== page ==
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Tigers in Crisis

Promoting the Plight of Endangered Tigers and the Efforts to Save Them Tigers in Crisis is Produced by Endangered Species Journalist Craig Kasnoff to Promote the Plight of Endangered Tigers and the Efforts to Save Them.   OVERVIEW OF TIGERS IN CRISIS: Of the original nine subspecies of tigers, three have become extinct in the last 80 years; an average of one every 20 years. It has been predicted all tigers may become extinct in the wild within the next decade. Poaching, habitat loss and fragmentation have reduced the global population of tigers from over 100,000 in the 1900′s, to less than 4,000 in the 1970′s. Today, four of the remaining subspecies of tigers are considered endangered by the IUCN, while two of the subspecies...

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Tiger Genome Sequencing Determines There Are Six Subspecies

The new finding could aid tiger conservation, with only 4,000 of the big cats remaining. Oct 25, 2018 ASHLEY P. TAYLOR with The Scientist There are six living subspecies of tigers: Bengal, Amur, South China, Sumatran, Indochinese, and Malayan, according a study published today (October 25) in Current Biology. The distinctions could help efforts to conserve the world’s 4,000 remaining tigers, the authors say.  For years, researchers have debated the number of tiger subspecies. In 2004, Shu-Jin Luo, now at the University of Peking, and colleagues proposed that there were six, based on an analysis of several molecular markers. Yet in 2015, other researchers claimed there were only two subspecies, using molecular, ecological, and morphological data. In the present study, which relied on whole-genome sequencing,...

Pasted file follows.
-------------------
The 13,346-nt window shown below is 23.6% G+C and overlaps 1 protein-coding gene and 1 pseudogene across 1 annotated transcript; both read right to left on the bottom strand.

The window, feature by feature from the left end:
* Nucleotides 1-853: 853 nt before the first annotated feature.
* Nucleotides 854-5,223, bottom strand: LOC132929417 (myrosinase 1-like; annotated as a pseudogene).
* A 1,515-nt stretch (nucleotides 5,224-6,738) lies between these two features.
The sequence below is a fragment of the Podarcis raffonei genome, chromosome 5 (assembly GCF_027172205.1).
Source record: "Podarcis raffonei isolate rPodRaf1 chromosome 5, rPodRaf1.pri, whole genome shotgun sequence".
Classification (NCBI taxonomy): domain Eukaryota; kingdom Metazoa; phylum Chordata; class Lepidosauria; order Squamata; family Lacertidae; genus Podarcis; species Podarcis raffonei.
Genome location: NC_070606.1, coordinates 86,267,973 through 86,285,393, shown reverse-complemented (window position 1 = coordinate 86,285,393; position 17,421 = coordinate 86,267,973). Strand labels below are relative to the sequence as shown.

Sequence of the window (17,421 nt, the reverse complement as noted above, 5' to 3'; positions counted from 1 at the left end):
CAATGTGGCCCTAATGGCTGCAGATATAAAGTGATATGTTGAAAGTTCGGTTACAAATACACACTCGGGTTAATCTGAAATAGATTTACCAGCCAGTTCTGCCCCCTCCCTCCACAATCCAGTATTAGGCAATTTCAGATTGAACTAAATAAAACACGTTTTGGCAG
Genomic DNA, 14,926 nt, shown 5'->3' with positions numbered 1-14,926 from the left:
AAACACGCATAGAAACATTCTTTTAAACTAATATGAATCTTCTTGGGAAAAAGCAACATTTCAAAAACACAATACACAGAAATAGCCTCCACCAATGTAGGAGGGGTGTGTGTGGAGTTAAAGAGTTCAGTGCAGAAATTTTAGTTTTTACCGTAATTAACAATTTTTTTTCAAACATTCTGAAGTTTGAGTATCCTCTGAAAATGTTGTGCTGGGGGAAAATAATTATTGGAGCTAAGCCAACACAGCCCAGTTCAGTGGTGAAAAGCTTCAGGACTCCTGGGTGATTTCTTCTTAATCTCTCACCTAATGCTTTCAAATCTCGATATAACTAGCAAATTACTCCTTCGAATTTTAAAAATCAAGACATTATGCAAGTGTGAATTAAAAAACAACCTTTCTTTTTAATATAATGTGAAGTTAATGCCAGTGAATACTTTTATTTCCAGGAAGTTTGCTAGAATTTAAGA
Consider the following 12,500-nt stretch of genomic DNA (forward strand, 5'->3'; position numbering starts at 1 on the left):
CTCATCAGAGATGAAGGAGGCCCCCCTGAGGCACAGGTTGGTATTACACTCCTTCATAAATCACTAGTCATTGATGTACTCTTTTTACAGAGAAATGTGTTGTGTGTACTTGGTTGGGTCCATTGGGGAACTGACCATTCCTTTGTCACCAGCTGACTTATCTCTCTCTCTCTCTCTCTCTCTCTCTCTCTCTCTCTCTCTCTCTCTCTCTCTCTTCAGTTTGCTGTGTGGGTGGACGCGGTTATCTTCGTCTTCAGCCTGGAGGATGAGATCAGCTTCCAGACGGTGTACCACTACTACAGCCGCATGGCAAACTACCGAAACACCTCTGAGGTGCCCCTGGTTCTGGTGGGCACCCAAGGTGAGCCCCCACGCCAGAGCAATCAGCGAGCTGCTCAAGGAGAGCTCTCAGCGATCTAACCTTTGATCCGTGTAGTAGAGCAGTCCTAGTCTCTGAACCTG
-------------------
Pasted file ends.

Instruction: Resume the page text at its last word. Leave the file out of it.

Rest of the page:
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The Fight to Save the Tiger

By Phil McKenna Smithsonian Magazine | Subscribe April 2012 It’s a sign saying, ‘I am here! I am here!’ ” says Ullas Karanth as he flails his arms and jumps up and down in a mock attention-grabbing wave. He is referring to a scrape, a patch of jungle floor recently cleared by a tiger’s hind paws. It’s huge, the size of a cafeteria tray. Based on the freshness of the uprooted grass along the edges, Karanth figures a tiger passed here sometime last night. I kneel down and am hit by an overwhelming stench—the musky spray of a quarter-ton cat that has just marked its territory. Signs of tigers are everywhere inside Nagarhole National Park in southwestern India. From our forest service lodge...

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